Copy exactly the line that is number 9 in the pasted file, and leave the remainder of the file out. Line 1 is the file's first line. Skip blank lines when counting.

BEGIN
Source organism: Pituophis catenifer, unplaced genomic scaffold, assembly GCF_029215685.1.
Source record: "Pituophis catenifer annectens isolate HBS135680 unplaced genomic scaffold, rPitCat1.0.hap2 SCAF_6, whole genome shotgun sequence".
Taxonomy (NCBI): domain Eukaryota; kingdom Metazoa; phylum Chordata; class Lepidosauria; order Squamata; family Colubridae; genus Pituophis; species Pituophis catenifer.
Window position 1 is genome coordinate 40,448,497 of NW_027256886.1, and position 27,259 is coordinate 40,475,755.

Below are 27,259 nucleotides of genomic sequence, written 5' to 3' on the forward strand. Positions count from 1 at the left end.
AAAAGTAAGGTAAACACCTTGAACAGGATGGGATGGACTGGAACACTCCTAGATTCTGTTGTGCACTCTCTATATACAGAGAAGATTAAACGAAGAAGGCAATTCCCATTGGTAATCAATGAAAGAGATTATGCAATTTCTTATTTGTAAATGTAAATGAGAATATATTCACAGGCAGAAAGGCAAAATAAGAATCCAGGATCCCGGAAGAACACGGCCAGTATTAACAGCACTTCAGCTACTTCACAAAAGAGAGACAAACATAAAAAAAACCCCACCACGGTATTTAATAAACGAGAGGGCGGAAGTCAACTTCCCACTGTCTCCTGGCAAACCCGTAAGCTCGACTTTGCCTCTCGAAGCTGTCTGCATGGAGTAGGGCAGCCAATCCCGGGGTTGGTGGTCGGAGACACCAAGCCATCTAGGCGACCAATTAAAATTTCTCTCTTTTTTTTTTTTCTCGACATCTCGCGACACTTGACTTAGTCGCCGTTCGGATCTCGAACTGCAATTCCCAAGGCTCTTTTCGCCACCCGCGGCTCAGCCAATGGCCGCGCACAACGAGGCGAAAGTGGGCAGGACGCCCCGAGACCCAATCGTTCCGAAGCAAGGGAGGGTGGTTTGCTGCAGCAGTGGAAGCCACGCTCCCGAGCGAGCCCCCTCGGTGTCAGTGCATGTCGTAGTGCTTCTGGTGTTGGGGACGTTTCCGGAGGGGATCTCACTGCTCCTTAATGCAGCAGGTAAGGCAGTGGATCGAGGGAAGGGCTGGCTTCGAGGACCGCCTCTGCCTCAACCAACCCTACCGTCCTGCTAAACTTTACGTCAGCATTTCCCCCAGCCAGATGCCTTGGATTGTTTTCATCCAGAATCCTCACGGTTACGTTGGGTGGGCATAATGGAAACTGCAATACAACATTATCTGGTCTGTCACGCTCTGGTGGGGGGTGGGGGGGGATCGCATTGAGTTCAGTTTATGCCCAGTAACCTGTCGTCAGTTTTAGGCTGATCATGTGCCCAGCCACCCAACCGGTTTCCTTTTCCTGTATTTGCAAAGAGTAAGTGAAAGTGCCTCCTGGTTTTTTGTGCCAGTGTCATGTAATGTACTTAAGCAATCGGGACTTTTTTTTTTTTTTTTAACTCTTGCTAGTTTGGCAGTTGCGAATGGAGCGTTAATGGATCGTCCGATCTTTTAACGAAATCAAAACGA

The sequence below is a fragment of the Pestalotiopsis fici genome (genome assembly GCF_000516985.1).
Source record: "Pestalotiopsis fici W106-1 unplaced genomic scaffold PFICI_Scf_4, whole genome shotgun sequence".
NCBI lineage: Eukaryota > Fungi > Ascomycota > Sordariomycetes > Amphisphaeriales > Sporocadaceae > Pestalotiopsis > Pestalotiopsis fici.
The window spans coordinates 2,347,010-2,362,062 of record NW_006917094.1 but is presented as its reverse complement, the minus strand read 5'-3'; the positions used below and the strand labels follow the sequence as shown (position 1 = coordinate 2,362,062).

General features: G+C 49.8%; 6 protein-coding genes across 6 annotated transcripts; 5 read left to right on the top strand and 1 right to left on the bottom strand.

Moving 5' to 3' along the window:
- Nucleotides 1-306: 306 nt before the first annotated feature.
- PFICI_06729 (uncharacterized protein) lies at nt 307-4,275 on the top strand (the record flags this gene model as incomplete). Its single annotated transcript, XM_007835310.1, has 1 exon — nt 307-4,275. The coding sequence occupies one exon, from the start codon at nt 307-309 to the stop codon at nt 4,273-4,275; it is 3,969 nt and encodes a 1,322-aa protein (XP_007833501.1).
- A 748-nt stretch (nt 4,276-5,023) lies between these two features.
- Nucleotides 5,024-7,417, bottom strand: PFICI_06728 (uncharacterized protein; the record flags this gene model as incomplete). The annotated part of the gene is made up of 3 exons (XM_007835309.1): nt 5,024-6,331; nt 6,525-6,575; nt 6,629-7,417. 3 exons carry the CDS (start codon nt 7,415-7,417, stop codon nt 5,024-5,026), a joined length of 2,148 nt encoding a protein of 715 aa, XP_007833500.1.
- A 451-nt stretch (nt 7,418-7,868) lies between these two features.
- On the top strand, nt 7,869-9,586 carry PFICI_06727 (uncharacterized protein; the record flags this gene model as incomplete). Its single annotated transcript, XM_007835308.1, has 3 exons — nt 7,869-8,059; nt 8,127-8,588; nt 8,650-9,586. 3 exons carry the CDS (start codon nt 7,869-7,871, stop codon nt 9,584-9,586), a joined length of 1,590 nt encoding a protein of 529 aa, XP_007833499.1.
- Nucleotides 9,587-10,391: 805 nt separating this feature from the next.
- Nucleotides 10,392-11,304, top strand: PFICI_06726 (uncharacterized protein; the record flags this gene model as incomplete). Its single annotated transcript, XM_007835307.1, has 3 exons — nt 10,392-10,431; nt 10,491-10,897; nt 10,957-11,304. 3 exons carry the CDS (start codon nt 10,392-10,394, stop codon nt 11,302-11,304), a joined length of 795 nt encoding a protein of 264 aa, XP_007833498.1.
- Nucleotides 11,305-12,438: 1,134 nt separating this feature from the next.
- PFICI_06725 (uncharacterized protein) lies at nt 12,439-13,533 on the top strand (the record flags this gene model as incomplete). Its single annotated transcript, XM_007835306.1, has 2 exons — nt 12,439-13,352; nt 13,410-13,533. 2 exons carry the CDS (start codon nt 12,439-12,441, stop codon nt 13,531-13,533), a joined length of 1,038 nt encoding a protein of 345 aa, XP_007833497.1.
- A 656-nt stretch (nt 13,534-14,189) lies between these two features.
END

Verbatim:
NCBI lineage: Eukaryota > Fungi > Ascomycota > Sordariomycetes > Amphisphaeriales > Sporocadaceae > Pestalotiopsis > Pestalotiopsis fici.